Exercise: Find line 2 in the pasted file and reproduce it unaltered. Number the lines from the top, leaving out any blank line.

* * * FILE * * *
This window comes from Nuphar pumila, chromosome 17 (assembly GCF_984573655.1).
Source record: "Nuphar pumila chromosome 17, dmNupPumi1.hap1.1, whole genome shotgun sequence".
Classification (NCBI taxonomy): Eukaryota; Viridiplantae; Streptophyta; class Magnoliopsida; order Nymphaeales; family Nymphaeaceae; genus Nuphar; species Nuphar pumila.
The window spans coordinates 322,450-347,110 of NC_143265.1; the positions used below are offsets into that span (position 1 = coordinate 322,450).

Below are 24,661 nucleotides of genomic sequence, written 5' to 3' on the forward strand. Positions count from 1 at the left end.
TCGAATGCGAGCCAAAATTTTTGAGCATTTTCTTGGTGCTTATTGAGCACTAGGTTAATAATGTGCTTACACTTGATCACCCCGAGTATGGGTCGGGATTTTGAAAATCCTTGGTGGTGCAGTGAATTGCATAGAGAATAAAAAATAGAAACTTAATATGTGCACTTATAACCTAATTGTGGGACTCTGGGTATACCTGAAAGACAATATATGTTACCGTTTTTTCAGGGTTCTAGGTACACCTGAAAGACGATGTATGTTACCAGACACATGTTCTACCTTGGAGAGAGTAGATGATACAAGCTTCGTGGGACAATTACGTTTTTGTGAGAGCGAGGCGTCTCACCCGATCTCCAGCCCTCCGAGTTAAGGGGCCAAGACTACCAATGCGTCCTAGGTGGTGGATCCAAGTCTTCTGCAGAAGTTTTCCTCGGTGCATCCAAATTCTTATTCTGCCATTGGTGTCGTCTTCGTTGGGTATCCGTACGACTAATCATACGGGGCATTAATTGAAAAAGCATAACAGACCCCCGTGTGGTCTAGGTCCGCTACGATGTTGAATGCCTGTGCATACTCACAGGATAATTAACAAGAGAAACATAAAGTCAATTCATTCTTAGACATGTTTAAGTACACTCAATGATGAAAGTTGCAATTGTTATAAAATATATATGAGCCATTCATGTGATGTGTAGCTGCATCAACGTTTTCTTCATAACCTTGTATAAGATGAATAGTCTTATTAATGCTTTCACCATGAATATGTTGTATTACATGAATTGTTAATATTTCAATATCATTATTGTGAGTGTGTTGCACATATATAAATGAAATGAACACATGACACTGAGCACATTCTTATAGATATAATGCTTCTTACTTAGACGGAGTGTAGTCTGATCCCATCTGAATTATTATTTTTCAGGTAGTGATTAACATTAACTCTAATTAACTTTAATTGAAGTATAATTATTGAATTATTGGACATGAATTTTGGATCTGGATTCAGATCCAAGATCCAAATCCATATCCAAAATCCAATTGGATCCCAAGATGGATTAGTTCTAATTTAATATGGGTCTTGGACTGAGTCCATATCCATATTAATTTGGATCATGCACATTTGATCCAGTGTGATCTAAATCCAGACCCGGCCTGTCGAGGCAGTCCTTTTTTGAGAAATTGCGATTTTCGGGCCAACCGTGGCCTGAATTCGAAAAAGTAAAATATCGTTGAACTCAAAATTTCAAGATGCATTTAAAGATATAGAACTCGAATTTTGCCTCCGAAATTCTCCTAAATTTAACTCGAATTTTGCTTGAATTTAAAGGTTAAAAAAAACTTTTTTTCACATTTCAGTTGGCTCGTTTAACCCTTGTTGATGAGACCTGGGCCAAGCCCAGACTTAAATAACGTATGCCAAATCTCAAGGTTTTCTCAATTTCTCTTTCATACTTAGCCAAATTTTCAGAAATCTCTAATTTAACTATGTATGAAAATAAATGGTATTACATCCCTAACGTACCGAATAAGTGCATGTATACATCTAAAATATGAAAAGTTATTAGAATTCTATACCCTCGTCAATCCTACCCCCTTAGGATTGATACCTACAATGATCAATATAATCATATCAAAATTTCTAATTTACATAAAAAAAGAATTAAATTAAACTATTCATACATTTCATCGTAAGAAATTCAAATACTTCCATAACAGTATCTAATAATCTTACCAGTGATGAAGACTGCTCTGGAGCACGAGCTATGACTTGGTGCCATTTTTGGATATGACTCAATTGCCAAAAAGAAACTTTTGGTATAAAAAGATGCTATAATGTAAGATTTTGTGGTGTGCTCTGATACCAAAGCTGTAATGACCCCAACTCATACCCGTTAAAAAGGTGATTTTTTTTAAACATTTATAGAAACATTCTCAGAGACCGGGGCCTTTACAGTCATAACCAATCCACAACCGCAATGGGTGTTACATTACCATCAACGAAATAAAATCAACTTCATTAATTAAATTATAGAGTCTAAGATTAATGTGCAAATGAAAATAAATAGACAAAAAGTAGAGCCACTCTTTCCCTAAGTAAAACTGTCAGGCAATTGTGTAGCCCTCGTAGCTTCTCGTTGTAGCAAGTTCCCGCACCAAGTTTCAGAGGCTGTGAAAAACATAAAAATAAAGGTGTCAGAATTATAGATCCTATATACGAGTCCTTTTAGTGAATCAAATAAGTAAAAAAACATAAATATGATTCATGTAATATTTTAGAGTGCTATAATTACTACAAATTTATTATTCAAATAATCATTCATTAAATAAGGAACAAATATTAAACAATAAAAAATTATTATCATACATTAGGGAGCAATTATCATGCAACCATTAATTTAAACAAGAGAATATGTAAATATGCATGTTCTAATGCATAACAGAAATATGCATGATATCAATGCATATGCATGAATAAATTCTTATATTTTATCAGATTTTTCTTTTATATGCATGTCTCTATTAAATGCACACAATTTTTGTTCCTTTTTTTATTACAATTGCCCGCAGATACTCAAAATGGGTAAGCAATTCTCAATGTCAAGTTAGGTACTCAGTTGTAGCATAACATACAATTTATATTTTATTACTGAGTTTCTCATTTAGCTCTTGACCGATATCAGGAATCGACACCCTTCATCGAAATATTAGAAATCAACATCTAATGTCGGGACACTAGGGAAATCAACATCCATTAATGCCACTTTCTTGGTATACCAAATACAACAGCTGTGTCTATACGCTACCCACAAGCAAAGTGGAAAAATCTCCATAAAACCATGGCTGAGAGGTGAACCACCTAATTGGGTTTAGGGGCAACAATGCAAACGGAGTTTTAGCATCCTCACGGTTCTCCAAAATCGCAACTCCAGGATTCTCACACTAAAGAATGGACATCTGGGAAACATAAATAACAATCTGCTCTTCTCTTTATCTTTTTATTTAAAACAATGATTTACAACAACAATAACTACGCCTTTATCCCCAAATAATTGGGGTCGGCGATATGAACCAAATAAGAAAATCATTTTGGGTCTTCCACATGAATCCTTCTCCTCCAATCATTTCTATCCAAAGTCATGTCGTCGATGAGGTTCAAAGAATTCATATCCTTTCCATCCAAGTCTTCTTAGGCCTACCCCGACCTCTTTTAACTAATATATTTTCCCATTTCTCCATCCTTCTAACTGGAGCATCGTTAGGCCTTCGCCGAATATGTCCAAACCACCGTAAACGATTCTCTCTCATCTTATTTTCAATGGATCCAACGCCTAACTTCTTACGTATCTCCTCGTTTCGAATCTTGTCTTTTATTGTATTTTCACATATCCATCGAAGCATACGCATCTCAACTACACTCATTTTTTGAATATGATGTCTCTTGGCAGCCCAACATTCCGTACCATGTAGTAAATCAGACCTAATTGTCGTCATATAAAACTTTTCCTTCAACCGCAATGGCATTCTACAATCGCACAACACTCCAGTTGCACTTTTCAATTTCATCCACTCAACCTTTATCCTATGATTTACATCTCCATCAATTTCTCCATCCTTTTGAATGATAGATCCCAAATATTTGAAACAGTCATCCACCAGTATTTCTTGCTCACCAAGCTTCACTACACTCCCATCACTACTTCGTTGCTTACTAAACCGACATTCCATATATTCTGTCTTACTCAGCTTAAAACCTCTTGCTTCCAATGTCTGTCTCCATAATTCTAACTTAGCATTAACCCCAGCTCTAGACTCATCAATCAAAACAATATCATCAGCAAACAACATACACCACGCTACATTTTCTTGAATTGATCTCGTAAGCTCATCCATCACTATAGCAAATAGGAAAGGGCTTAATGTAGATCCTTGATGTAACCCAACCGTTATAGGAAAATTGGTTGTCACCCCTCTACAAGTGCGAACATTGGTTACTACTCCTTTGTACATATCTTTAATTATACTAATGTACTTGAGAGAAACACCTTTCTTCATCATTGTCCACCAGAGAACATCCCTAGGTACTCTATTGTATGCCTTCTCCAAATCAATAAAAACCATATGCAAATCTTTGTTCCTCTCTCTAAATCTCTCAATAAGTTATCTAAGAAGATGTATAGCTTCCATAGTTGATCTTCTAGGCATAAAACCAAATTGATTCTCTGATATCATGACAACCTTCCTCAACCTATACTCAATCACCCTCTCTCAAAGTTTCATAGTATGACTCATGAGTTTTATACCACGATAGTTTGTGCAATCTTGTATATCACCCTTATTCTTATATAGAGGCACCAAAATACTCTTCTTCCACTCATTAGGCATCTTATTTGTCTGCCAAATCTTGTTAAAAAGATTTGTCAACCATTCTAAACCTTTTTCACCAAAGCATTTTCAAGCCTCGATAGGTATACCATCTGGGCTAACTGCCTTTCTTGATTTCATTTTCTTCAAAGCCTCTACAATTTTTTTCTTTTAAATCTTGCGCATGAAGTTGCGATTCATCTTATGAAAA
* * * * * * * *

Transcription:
Source record: "Nuphar pumila chromosome 17, dmNupPumi1.hap1.1, whole genome shotgun sequence".